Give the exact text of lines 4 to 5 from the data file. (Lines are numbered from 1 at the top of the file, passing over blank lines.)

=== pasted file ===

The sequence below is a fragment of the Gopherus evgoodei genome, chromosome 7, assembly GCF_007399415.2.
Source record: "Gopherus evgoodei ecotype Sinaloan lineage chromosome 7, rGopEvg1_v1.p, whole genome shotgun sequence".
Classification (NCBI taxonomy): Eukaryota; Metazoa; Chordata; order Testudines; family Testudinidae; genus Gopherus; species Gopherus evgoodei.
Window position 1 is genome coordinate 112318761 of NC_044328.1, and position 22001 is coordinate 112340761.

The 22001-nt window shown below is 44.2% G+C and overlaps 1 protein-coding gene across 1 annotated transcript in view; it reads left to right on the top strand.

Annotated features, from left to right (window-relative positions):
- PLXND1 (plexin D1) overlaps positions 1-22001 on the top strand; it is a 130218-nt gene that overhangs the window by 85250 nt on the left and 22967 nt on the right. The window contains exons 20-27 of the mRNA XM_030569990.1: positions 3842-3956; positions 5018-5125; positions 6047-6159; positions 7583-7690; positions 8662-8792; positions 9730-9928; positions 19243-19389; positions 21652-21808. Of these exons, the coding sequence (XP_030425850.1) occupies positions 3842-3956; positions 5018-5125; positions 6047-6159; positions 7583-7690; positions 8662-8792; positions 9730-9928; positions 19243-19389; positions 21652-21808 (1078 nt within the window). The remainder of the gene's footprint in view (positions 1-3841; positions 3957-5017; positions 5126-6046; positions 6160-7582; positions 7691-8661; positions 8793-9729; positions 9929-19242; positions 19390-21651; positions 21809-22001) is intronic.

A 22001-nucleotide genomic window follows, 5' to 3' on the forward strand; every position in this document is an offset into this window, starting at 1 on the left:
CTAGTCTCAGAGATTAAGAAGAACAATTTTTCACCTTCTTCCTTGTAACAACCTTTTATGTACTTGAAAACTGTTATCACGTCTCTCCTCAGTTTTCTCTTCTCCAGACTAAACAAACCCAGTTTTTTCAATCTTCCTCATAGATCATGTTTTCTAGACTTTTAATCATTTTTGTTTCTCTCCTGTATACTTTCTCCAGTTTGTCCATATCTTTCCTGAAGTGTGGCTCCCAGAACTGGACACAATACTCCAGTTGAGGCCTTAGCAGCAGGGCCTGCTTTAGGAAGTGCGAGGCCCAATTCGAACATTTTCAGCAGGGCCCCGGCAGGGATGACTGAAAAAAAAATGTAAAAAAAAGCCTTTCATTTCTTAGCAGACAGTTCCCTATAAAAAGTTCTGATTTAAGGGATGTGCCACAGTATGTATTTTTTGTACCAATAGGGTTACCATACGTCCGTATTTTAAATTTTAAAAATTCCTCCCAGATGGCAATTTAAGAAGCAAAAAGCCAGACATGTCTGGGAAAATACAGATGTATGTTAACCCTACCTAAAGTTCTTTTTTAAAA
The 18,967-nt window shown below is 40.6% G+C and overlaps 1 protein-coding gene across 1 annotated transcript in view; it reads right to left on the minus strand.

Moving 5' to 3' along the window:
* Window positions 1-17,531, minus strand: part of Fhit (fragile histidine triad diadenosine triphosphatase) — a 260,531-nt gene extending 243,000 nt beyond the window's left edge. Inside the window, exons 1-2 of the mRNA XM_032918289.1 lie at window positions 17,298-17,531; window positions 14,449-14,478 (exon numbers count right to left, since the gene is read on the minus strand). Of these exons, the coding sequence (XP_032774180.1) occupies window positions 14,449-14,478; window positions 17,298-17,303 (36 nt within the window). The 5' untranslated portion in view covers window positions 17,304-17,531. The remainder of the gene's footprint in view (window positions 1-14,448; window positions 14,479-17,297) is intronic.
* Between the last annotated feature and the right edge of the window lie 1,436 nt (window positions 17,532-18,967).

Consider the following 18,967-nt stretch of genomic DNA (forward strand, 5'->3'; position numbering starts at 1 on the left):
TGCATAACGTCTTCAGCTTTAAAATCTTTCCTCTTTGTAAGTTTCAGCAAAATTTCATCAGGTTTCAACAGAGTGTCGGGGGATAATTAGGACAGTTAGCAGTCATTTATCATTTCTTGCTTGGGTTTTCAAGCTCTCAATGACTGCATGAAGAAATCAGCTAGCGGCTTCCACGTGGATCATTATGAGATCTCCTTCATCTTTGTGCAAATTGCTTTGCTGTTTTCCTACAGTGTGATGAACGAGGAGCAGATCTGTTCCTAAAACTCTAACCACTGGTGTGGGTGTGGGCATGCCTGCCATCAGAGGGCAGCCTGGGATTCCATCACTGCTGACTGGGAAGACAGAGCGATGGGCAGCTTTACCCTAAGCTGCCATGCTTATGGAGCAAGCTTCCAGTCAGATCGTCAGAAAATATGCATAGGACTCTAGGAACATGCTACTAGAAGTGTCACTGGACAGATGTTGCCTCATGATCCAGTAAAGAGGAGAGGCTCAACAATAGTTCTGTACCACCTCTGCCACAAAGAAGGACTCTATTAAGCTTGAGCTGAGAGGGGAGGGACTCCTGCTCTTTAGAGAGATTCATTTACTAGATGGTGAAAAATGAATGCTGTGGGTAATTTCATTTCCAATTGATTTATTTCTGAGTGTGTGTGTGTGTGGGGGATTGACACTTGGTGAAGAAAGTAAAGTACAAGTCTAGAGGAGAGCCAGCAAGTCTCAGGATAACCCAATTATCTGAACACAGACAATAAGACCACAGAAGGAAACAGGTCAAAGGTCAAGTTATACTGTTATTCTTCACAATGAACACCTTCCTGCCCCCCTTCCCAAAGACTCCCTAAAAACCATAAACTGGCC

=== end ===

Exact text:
Window position 1 is genome coordinate 112318761 of NC_044328.1, and position 22001 is coordinate 112340761.

The 22001-nt window shown below is 44.2% G+C and overlaps 1 protein-coding gene across 1 annotated transcript in view; it reads left to right on the top strand.